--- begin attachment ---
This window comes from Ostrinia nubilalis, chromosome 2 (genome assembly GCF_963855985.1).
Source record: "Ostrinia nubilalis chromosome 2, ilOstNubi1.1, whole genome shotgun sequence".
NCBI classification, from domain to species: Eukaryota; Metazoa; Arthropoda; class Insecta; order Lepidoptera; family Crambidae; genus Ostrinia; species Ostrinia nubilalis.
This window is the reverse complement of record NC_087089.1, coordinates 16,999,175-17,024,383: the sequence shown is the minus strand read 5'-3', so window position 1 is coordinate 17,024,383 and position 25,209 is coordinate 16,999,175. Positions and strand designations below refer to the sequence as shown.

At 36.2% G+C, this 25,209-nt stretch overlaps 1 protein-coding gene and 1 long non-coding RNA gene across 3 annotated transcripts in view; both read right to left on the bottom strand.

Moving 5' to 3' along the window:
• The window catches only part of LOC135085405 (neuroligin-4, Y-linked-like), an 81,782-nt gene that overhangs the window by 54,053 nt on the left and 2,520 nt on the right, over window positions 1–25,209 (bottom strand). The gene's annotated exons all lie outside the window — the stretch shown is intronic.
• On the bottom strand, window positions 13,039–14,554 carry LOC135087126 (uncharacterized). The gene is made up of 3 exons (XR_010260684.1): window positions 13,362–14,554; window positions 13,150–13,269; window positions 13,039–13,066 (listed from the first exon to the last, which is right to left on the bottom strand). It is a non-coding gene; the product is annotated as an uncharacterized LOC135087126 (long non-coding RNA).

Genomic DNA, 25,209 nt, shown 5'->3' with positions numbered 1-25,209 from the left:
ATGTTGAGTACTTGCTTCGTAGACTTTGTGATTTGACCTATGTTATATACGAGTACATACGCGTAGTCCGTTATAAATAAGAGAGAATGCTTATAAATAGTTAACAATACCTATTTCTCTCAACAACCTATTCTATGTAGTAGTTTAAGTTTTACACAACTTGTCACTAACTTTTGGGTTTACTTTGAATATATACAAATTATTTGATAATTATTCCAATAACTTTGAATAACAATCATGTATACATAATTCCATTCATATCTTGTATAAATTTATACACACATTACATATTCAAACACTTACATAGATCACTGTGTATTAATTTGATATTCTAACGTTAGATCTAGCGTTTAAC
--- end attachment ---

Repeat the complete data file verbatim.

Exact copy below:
This window comes from Ostrinia nubilalis, chromosome 2 (genome assembly GCF_963855985.1).
Source record: "Ostrinia nubilalis chromosome 2, ilOstNubi1.1, whole genome shotgun sequence".
NCBI classification, from domain to species: Eukaryota; Metazoa; Arthropoda; class Insecta; order Lepidoptera; family Crambidae; genus Ostrinia; species Ostrinia nubilalis.
This window is the reverse complement of record NC_087089.1, coordinates 16,999,175-17,024,383: the sequence shown is the minus strand read 5'-3', so window position 1 is coordinate 17,024,383 and position 25,209 is coordinate 16,999,175. Positions and strand designations below refer to the sequence as shown.

At 36.2% G+C, this 25,209-nt stretch overlaps 1 protein-coding gene and 1 long non-coding RNA gene across 3 annotated transcripts in view; both read right to left on the bottom strand.

Moving 5' to 3' along the window:
• The window catches only part of LOC135085405 (neuroligin-4, Y-linked-like), an 81,782-nt gene that overhangs the window by 54,053 nt on the left and 2,520 nt on the right, over window positions 1–25,209 (bottom strand). The gene's annotated exons all lie outside the window — the stretch shown is intronic.
• On the bottom strand, window positions 13,039–14,554 carry LOC135087126 (uncharacterized). The gene is made up of 3 exons (XR_010260684.1): window positions 13,362–14,554; window positions 13,150–13,269; window positions 13,039–13,066 (listed from the first exon to the last, which is right to left on the bottom strand). It is a non-coding gene; the product is annotated as an uncharacterized LOC135087126 (long non-coding RNA).

Genomic DNA, 25,209 nt, shown 5'->3' with positions numbered 1-25,209 from the left:
ATGTTGAGTACTTGCTTCGTAGACTTTGTGATTTGACCTATGTTATATACGAGTACATACGCGTAGTCCGTTATAAATAAGAGAGAATGCTTATAAATAGTTAACAATACCTATTTCTCTCAACAACCTATTCTATGTAGTAGTTTAAGTTTTACACAACTTGTCACTAACTTTTGGGTTTACTTTGAATATATACAAATTATTTGATAATTATTCCAATAACTTTGAATAACAATCATGTATACATAATTCCATTCATATCTTGTATAAATTTATACACACATTACATATTCAAACACTTACATAGATCACTGTGTATTAATTTGATATTCTAACGTTAGATCTAGCGTTTAAC